13. Mar 19, 2013 #12
    @phyzguy ok I agree to that yes.As I didn't actually thought that the mass should change from the explosions happening inside or not because I understand that if the escape velocity is bigger than c then nothing can come out no matter in what state it is radiation, or solid or shockwaves or anything.
    I was rather thinking abstractly of wouldn't something drastic happen to the black hole itself if a mass let's say two times the mass of the hole itself would fall in and explode there.
    But I guess as long as the escape velocity goes higher than c nothing would happen just the size of the EH would get bigger.
  14. Mar 19, 2013 #13


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    Yes, sounds like you are getting it.

    By the way, I like your description of a BH as the perfect government meeting behind closed doors :smile:
  15. Mar 19, 2013 #14


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    You misunderstand the early universe. It is believed that (1) The pressure was larger than the gravity so a black hole would not form and (2) the universe may well have been infinite in size in which case even if a BH could form, it would only be a trivial local event, not universe-wide (in an infinite expanse, there is no such thing as "universe-wide")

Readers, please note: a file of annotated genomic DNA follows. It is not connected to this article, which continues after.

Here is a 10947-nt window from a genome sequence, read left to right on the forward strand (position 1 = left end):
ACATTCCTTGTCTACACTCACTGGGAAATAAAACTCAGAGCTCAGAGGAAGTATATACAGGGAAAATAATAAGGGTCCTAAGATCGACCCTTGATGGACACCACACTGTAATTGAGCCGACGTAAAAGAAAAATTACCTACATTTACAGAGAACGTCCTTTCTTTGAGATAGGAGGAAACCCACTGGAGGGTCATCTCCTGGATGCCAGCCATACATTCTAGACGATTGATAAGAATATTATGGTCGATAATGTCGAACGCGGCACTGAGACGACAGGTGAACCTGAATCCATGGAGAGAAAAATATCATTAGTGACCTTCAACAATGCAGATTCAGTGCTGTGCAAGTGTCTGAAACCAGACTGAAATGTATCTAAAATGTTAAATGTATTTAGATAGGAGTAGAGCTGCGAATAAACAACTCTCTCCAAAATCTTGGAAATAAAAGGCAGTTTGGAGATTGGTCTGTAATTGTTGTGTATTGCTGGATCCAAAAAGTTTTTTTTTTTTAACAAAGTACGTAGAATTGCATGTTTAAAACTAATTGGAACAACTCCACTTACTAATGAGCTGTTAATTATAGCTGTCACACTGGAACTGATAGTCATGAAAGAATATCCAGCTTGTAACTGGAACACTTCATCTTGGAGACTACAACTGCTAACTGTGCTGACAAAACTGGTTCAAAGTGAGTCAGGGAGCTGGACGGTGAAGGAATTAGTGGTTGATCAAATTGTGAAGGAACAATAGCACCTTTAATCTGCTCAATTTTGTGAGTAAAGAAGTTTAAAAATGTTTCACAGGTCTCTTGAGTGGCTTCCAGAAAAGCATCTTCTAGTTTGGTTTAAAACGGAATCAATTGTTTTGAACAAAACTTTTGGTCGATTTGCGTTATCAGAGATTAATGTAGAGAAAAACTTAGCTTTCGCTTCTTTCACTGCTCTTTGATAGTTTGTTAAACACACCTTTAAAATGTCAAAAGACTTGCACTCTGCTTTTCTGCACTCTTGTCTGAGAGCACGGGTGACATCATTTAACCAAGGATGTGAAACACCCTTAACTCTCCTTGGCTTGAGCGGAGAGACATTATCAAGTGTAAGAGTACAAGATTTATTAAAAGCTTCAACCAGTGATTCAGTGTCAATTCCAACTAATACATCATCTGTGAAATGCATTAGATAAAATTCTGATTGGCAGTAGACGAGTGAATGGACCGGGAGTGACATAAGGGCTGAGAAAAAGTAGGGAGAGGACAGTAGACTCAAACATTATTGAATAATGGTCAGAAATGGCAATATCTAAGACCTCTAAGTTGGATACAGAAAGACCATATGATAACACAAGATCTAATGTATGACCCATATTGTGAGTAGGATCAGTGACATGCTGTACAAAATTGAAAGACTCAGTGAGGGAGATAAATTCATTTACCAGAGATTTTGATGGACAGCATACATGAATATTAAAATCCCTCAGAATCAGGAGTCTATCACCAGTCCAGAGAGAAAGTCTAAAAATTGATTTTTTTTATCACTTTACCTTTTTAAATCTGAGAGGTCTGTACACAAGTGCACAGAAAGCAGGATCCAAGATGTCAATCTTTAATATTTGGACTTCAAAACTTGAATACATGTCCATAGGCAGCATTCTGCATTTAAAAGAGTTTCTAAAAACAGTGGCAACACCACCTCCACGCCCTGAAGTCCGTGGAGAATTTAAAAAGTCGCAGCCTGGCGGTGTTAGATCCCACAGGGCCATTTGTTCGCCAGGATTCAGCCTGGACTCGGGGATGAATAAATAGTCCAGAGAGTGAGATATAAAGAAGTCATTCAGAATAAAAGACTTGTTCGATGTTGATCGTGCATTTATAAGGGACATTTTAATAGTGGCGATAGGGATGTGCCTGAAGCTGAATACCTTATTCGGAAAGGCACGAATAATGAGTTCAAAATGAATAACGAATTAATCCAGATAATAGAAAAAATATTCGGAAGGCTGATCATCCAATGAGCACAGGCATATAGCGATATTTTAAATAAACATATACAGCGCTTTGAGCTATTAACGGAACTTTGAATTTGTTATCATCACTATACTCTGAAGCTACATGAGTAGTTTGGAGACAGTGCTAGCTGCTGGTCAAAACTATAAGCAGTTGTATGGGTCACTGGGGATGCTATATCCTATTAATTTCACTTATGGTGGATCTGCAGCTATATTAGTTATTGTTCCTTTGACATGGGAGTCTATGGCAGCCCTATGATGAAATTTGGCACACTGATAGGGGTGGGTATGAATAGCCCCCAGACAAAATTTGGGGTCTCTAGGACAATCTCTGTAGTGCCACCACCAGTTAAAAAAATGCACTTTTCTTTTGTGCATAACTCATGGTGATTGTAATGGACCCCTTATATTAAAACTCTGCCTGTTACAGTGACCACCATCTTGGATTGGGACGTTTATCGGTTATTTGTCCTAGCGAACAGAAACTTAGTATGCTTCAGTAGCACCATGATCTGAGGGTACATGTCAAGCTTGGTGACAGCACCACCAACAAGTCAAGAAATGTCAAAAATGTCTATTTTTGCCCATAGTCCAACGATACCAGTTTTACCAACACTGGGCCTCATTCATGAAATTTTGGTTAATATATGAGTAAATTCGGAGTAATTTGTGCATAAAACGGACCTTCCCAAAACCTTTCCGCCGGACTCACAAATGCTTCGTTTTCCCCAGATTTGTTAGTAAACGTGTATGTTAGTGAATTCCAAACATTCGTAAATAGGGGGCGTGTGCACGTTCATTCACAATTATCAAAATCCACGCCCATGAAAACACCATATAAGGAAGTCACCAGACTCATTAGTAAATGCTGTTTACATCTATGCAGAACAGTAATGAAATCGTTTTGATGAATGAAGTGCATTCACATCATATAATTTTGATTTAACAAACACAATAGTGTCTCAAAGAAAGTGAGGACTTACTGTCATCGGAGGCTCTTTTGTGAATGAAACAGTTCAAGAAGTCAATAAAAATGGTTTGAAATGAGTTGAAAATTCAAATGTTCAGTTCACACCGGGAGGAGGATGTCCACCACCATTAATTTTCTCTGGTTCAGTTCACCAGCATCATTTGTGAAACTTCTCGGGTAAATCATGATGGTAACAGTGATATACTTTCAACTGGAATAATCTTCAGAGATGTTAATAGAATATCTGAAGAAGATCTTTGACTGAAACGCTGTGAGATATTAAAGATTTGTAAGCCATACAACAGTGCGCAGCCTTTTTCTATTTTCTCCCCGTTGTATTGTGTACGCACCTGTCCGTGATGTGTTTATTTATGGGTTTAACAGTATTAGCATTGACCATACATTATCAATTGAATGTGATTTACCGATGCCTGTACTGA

16. Mar 19, 2013 #15
    No. He is telling you that when stuff happens inside the black hole, it does not matter. Whether a bomb explodes or not, whether an energy turns to mass or the other way around, whether flying purple demons materialize and start sorting cold and hot atoms or a tree falls in a forest or a philosopher stops thinking or starts existing, it is all irrelevant and unobservable.

    When stuff goes form outside to the inside, obviously, it matters and is noticeable and is a change. But is not what he is talking about.
  17. Mar 19, 2013 #16